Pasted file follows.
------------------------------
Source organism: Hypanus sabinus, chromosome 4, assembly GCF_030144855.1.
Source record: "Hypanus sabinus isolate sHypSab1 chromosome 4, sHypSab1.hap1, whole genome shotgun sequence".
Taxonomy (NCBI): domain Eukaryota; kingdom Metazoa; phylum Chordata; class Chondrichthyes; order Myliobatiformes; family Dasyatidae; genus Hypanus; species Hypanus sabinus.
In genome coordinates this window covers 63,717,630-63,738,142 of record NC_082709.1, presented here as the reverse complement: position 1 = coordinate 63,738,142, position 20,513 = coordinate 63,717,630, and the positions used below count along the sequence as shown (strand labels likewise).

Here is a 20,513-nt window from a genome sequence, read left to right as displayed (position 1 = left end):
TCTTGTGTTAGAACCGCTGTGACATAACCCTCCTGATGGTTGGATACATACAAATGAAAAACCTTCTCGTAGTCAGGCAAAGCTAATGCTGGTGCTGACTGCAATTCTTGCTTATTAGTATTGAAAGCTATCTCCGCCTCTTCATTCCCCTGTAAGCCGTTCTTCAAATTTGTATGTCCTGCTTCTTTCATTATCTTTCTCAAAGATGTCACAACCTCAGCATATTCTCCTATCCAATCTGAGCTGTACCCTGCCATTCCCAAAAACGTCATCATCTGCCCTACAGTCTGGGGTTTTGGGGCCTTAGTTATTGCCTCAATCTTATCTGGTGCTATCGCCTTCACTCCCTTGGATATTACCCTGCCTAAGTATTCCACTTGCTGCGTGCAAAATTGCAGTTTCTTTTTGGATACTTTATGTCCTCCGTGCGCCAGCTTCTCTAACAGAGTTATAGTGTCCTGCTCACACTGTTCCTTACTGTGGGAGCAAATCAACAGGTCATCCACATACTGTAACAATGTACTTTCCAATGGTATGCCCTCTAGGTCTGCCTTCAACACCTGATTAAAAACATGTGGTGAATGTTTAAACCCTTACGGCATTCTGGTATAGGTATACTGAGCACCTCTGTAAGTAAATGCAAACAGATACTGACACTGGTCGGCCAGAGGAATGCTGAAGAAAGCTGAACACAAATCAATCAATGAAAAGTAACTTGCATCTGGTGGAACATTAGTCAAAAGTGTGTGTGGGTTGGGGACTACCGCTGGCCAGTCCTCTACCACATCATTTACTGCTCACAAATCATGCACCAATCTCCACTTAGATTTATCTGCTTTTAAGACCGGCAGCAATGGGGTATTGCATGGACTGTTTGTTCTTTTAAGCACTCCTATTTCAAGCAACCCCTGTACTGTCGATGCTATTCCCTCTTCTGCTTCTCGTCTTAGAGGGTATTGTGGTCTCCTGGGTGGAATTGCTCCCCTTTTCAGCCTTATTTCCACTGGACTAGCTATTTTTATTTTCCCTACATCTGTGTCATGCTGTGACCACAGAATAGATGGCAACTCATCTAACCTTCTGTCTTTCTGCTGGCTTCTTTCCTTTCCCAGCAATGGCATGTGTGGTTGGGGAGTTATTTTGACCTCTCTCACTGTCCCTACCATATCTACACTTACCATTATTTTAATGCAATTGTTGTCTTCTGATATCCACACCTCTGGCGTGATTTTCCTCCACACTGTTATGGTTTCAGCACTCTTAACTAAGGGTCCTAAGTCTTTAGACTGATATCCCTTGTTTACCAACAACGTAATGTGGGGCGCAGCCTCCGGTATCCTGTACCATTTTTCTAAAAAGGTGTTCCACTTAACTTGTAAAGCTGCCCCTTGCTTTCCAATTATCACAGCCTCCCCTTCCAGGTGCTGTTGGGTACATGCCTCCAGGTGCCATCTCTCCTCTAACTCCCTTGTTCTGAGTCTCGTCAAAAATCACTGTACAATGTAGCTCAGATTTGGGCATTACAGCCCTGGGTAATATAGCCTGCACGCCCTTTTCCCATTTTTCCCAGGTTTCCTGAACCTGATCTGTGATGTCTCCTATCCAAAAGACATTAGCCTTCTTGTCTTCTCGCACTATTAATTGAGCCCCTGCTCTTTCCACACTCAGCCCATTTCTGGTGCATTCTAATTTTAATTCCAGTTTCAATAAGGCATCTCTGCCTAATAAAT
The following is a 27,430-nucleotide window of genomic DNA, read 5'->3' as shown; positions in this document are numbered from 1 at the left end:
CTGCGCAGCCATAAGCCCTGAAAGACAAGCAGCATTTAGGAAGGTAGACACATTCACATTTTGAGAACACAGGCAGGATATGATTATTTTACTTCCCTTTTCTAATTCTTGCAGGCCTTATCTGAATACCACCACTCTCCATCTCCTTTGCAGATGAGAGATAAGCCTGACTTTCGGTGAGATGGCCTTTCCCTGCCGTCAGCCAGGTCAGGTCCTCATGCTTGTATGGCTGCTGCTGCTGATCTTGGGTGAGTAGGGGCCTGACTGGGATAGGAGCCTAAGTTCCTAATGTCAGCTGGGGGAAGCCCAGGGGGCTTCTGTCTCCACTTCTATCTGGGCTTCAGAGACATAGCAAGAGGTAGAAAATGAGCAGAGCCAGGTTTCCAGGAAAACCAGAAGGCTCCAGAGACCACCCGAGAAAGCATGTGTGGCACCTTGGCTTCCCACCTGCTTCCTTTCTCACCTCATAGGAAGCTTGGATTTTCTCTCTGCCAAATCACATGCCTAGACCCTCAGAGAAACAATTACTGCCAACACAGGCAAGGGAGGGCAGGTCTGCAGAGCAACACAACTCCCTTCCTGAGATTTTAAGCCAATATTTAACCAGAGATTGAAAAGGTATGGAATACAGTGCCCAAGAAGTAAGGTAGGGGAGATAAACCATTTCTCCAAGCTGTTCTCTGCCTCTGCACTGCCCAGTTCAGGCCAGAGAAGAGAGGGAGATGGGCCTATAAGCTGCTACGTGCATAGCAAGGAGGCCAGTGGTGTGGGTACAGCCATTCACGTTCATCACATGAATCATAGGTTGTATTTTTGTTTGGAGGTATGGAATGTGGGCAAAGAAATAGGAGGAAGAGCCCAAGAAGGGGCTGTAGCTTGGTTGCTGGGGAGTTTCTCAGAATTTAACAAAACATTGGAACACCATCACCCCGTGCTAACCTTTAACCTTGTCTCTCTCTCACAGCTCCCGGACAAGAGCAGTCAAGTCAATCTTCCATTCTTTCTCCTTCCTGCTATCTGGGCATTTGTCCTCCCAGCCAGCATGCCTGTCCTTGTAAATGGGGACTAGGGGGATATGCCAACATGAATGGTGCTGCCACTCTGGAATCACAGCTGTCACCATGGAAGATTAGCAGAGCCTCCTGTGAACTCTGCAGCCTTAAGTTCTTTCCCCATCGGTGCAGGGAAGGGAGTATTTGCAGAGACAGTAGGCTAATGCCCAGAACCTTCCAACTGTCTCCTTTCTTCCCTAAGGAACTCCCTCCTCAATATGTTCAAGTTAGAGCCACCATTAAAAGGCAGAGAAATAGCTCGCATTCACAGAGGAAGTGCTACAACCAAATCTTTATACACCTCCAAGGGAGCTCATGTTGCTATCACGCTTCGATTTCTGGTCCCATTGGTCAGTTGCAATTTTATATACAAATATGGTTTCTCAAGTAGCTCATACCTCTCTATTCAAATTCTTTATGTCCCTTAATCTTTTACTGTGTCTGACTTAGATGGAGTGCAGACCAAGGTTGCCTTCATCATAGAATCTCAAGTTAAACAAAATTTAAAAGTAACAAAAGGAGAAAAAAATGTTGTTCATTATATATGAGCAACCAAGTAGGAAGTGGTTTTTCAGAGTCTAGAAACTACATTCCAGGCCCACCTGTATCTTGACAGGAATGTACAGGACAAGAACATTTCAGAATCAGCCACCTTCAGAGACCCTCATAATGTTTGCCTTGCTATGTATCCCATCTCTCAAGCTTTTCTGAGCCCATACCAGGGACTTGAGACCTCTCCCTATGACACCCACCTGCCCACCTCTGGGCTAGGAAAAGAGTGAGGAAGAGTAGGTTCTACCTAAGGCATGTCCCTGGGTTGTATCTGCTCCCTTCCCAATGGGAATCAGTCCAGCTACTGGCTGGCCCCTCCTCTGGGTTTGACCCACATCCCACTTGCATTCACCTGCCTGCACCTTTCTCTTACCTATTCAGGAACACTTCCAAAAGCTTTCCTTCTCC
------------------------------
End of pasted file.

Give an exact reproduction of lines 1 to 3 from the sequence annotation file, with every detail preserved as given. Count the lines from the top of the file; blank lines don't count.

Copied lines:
Source organism: Hypanus sabinus, chromosome 4, assembly GCF_030144855.1.
Source record: "Hypanus sabinus isolate sHypSab1 chromosome 4, sHypSab1.hap1, whole genome shotgun sequence".
Taxonomy (NCBI): domain Eukaryota; kingdom Metazoa; phylum Chordata; class Chondrichthyes; order Myliobatiformes; family Dasyatidae; genus Hypanus; species Hypanus sabinus.